Thursday, June 23, 2011

Bird Nests Flooded Out

For the second time this year our road to town is under water. The surrounding fields are flooded, most of them unseeded as well. Too much rain. Not even drying time. But we're not the only ones affected.

A week ago as I walked along the driveway, small birds flew up out of the grass. It got to be where I knew where their nests were. But this morning as I surveyed the water surrounding our farm, I realized the nests were about a foot down and the momma birds were nowhere insight.

Which got me thinking about an American coot couple (yes, that's a coot couple and not a cute couple, although they are cute). A pair of coots took up residence close to the corner where the driveway passes the shelterbelt. How had they fared with the flood situation?

Apr 25 - Height of the Spring Flood

May 6

May 7 - First sight of migration and nest building as waters decrease 

May 13 - Black dot is Coot looking for nest material

June 1 - Coot nest above water, below top of old Bullrushes

June 4 - Coot nest hidden amongst last year's bullrushes 

June 6 - Last years bullrushes have broken off and their litter shows the high water line 

June 22 - Recent downpours have filled the field and water covers the road.

June 22 - The nest has risen to the height of the bullrushes although I don't know how the coots do it. Only 3 nests are visible in the whole slough and all of them are American coots. 

I don't know how other nests have fared, but Nelson saw one duck with a tiny duckling trailing behind earlier today so I'm hoping the nests were hidden and spared.

Meanwhile, our basement is still flooding. Our dehumidifier broke down  - it was over 20 yrs old - and there's a shortage of them in the city due to all the flooded basements.

And yet, we're much better off than so many others. I heard on the TV tonight that the good folks down in Minot, ND will have to raise their dikes 8 feet to contain the Souris River. Eight feet!!! That's the height of a normal room. And then there's all the flooding in Manitoba. Och!

Sunday, June 19, 2011

Book Review: To Win Her Heart

To Win Her Heart by Karen Witemeyer, Bethany House, May 2011

Karen Witemeyer’s suburb story skills shine in this second-chances tale that caught my attention at the first paragraph and kept me enthralled until the very end. Little details on every page gripped my heart and drew me into the lives of a man seeking a new life and a woman trying to shed her old one. I agonized between writing my own story and reading To Win Her Heart which I kept close so I could snatch a peek at every chance.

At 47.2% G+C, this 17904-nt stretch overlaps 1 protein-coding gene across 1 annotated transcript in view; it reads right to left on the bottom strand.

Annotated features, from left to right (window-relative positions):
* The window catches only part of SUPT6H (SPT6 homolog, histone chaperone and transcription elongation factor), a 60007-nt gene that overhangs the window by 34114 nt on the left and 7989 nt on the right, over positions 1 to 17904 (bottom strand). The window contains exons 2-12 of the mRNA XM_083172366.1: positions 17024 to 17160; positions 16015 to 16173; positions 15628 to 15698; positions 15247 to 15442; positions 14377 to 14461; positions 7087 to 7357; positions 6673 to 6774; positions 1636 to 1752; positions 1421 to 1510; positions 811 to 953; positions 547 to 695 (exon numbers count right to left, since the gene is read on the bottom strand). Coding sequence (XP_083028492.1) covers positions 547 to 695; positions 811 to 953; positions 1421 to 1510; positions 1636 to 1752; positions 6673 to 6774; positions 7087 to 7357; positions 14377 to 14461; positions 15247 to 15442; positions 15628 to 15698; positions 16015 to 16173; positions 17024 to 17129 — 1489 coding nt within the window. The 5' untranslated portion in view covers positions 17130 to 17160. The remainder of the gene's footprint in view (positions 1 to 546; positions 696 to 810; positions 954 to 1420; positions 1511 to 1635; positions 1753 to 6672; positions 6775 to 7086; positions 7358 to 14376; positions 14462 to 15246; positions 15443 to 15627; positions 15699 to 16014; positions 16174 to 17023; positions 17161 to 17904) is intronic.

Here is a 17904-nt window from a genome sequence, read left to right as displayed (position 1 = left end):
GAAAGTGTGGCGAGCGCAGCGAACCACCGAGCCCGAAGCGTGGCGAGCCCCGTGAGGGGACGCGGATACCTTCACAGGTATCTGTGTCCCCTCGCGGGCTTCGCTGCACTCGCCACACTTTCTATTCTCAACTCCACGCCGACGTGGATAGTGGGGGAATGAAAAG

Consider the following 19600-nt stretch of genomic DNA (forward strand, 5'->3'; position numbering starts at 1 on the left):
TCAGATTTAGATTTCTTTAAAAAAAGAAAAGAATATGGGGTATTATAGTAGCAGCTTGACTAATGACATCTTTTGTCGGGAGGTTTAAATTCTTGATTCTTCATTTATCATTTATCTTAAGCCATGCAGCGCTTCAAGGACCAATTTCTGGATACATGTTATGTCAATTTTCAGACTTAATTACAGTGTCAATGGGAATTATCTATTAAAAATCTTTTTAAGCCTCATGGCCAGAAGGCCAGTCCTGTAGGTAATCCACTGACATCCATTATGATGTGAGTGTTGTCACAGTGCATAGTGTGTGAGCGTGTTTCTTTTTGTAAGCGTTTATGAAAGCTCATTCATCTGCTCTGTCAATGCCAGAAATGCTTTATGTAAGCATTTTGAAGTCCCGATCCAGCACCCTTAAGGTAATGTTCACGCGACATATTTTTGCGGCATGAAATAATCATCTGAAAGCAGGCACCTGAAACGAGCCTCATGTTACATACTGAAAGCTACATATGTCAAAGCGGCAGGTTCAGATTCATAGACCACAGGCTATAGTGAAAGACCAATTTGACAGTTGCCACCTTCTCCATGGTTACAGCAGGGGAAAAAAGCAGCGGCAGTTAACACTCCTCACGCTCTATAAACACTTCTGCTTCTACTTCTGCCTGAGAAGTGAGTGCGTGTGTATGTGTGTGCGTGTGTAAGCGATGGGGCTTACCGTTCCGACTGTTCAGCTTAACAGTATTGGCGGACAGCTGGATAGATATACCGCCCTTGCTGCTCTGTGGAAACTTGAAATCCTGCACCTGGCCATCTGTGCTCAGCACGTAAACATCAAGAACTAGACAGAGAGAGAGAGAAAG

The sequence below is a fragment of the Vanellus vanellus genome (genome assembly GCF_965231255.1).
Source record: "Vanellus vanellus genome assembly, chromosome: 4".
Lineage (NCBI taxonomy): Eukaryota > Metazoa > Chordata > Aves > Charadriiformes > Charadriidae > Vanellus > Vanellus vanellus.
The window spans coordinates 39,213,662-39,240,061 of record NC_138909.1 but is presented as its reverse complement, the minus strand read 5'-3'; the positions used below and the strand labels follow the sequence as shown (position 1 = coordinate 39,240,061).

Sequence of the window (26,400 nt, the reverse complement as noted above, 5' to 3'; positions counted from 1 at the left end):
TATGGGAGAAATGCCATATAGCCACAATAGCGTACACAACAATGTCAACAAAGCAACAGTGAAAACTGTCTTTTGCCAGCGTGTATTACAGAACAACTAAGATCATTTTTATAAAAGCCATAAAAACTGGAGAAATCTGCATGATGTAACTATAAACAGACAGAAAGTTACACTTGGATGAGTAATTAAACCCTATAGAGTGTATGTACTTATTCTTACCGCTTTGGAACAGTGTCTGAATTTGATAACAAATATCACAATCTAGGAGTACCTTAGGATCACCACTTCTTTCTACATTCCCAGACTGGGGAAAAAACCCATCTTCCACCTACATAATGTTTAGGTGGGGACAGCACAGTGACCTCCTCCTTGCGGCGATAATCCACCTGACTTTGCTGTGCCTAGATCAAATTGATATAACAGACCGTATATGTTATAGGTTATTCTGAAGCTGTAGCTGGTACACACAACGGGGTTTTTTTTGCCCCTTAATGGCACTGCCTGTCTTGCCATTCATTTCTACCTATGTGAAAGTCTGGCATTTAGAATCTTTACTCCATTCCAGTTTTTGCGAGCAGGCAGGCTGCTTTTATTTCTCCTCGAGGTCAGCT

I believe Karen Witemeyer reached new heights with her choice of strong, yet vulnerable characters - social opposites who believe past errors have ruined their chance for a family of their own.

Eden Spencer is only in her late twenties, but in 1887 she’s considered a spinster. She lives with a small staff - people who’ve known her forever, and opens her personal library to the town. Church, good works for orphans and reading at her weekly children’s story hour fills her with joy, but it’s not enough to satisfy the emptiness for babies of her own. She needs a husband for that, except her mistrust in men is almost as strong as her need to keep her reputation spotless.

Levi Grant is a huge blacksmith who’s been in prison for accidently killing a man in a boxing match. Newly released, he heads to Spencer, Texas where the local preacher is the only one who knows his past, but is keeping it a secret because the town is desperate for a smithy. All Levi wants is to wrap himself in his new-found faith and do his ironwork without bringing attention to himself.

Two people from different social circles, neither needing a hint of scandal, yet they share a love of books. Never mind that Levi looks out-of-place in Eden’s library. It’s what’s inside him that counts. And here's where it gets interesting because Karen Witemeyer has given Levi a character trait he’s ashamed to show in public. As a child faced with ridicule, Levi fought back the only way he knew how - with his fists. And now that he’s out of prison, he’s sworn off fighting and has found a way to overcome his ‘defect’. Or has he? Perhaps it’s just hidden and waiting for an inopportune moment to make itself known. How I empathized with Levi because every day was a struggle of suppression, especially when he met Eden and his guarded emotions slipped away and revealed the real Levi Grant.

By that time I’d accepted him as a strong, yet vulnerable hero. I knew him. I knew his regrets. I knew he was an honorable man intent only on following God’s path. I knew his heart. And I was ready to do battle for him if he wasn’t going to defend himself.

Eden thinks she’s falling in love with a peaceful, reputable man. A pacifist who won’t allow herself to be linked with anyone with a hint of dishonesty or violence to their name, she’d rather live alone than let another man make a fool of her. If she isn’t careful, she’ll be the fool for not seeing Levi as God’s gift to her.

I hope you can tell home much I loved this book. The morning after I finished reading it, I awoke with Levi and Eden on my mind – and they stayed with me throughout the day and week. Truly a wonderful, heart-touching story with tears and laughter and finally, relief that yes, there is a happy ending after all. But oh, what a beautiful romantic tale of God’s hand on their lives.

If you'd like to know more about Karen Witemeyer and her books, go to her website at and take a look around. You might even want to try your hand at her Fan Fiction contest where you get to let her know how you think a book should end.

Tuesday, June 14, 2011

Railway Meals at the Inkwell

It's history day at the Inkwell and I'm blogging about dining cars and meals on the old Canadian Pacific Railway (CPR) back in 1888.

I've included a the modern VIA Rail video to show train interiors and the Canadian landscape.

The questions for discussion are: Have you ever eaten on a train? When and where? What did you think?

Today's photo is a bison cow and calf. As you can see, momma is shedding her winter coat to stay cooler during our short summer.

Saturday, June 11, 2011

Cedar Waxwings and The Inkwell

I'm blogging over at Inkwell Inspirations today with a book review on Karen Witemeyer's book To Win Her Heart. I'm giving this historical romance a 5 star rating because of it's such a great story I had a hard time putting it down. Come over and join our discussion if you get a chance.

I wanted to give you another look at the Cedar Waxwing that's hanging around our crabapple trees. Actually, there are a couple of them, but this is the one I caught in action. I thought they were going after the nectar. Apparently, it's the blossoms they like.